When I compete or practice in a group I am generally the oldest person in the crowd. This is especially true during indoor practice or league shoots. Heck, while practicing at the local indoor range, I’m older than the parents that have driven their children to train.
At large events there will be people my age and older. During an outdoor competition last summer there were a couple of archers in the 70’s. Excluding league events where there are no age divisions, I’ve shot in 12 tournaments so far this year. Of those I competed in my age group six times and in younger divisions six times.
In the senior division (the younger group), I won 3 times, got two second places, and one third. In the masters (my age group) I won twice, got three seconds and a fourth. You’d think I had a slight edge against the younger fellas but the bulk of the loses came during the time we were moving and my practice wasn’t great.
Being the oldest person in a crowd is a bit weird. There’s very little common ground for conversation. Most of the people I routinely see on the range are more concerned with getting a drivers license, turning 18 so they can move out of their parents’ home, or where they’ve applied to college. On the other hand, I worry about my portfolio, trade wars, and what my grandchildren are going to break next. (Either bone or property, I never know)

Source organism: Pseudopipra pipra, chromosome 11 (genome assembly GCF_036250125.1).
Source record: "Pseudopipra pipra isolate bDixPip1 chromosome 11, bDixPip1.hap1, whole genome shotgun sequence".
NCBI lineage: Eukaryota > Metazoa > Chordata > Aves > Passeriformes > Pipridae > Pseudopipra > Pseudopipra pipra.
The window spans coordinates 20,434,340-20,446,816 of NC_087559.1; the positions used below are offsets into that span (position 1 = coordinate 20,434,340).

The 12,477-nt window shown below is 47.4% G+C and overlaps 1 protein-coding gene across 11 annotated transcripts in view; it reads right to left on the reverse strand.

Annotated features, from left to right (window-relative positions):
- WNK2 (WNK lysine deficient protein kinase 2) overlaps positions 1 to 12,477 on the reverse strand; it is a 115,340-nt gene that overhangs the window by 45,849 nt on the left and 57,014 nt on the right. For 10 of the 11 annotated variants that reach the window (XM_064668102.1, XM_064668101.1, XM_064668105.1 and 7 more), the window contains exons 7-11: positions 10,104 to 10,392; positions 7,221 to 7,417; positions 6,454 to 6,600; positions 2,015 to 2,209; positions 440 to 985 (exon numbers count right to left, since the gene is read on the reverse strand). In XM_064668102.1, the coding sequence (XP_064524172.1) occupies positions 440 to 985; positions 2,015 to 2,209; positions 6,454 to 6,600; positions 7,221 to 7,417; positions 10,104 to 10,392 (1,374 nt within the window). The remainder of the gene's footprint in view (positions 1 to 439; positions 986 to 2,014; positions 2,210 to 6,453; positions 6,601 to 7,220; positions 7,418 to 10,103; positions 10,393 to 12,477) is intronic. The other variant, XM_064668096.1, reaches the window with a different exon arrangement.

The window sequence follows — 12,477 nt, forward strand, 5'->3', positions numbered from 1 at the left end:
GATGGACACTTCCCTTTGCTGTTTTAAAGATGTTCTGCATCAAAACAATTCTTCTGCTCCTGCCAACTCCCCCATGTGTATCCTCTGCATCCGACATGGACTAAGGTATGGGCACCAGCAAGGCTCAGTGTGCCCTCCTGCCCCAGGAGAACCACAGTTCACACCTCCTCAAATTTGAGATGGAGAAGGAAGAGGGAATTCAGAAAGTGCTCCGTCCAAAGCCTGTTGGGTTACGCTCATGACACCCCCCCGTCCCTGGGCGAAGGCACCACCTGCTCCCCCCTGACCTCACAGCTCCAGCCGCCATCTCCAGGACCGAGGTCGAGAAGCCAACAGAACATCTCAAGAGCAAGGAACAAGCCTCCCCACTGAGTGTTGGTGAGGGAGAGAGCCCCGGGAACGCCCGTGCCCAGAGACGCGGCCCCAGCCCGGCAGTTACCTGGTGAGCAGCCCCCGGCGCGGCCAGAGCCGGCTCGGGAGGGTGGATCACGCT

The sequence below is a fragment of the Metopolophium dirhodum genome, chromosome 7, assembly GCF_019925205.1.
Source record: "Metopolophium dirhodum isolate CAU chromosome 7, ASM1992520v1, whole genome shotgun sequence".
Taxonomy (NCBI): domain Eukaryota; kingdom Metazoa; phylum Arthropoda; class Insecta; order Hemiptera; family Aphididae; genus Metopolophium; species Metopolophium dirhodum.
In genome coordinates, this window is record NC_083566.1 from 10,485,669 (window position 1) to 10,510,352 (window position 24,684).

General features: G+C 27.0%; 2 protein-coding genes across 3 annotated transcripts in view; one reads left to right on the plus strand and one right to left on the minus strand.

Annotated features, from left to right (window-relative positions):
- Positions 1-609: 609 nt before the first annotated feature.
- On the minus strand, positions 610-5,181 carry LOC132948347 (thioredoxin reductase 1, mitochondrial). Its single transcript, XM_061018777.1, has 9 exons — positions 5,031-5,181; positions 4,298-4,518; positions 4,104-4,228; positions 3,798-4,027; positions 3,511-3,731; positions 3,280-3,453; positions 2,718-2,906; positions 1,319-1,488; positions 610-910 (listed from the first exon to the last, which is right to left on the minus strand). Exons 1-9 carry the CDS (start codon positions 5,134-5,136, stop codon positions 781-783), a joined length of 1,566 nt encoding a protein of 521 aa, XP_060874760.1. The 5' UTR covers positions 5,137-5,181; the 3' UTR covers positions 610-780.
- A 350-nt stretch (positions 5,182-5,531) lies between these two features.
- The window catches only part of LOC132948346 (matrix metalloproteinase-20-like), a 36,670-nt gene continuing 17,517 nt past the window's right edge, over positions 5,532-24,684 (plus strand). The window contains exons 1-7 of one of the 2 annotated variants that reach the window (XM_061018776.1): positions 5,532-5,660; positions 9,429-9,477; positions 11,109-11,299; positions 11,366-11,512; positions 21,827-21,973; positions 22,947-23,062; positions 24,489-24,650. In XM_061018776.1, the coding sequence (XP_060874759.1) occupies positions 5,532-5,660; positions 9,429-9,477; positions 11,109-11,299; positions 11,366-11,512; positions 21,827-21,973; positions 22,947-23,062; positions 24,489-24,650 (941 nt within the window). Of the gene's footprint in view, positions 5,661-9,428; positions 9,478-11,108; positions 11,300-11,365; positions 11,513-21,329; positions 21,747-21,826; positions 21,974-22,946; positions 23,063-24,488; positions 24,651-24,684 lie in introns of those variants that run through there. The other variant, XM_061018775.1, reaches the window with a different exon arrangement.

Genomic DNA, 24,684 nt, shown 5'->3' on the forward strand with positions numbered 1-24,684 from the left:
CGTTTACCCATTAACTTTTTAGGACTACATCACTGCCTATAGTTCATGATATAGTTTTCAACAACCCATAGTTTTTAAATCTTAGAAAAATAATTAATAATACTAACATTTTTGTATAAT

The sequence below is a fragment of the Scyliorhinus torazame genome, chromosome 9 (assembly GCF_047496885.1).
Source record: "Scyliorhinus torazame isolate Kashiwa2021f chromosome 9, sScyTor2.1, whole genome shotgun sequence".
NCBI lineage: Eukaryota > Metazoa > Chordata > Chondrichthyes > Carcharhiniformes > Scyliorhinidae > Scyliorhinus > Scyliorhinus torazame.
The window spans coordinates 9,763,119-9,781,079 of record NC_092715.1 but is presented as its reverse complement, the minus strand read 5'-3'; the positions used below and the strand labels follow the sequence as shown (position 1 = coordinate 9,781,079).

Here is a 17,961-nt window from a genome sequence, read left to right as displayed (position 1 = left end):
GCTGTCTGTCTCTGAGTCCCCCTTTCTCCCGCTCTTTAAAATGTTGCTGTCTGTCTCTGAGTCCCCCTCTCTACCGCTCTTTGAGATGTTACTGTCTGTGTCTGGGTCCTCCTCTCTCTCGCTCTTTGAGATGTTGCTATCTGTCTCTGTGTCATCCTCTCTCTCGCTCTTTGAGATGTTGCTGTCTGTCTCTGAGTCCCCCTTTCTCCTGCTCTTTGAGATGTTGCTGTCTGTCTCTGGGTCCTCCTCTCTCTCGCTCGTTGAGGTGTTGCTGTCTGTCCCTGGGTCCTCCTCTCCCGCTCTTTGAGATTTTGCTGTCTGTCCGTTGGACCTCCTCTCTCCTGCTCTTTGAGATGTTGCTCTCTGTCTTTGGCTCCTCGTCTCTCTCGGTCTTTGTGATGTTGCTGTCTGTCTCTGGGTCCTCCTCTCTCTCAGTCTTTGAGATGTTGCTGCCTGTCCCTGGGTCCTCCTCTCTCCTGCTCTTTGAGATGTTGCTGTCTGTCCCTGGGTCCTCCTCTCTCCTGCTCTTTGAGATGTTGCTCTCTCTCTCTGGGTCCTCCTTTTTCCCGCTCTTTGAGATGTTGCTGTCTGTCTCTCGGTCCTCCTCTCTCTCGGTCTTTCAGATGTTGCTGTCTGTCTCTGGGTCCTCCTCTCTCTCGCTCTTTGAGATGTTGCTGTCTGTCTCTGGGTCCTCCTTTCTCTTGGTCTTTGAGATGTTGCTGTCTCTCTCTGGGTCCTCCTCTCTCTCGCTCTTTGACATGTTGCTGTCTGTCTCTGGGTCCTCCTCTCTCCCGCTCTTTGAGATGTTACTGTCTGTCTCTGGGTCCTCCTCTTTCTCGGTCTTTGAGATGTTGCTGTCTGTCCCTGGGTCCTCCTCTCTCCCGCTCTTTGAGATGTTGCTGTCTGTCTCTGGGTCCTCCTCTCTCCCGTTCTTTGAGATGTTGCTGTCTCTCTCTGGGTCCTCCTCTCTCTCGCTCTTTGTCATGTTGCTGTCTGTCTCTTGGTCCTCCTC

What strikes me most of the youngest sub-section of the group I see most often and shoot against on a weekly basics is the overall high degree of good manners and respectfulness of others they exhibit. There average age is 17 with a range of 15 to 22 years old. Each of them would make their parents proud.
They also make their coach proud.* As a group they have a 70% win rate at tournaments. Not just the local events, but national and international competitions. While taking a break on the range yesterday I was flipping though an archery magazine and there on the pages was one of the archers, highlighted for winning at a World Championship.
Here’s the competitive frustration about shooting with and against them – missing one X takes you out of the money on league nights. A nine among this crowd doesn’t cut it.
It’s fun to shoot with this group. But, I wonder, after some of them leave for college, get roommates, cars, and jobs will their performance falter. For a few yes, the writing is already on the wall. For others, will their future hold decades of shooting that provides an income to exceed that of those that sought a more traditional route to self sustainment? Probably.
- There coach, Big John Chandler is a USA Level 4 NTS Coach.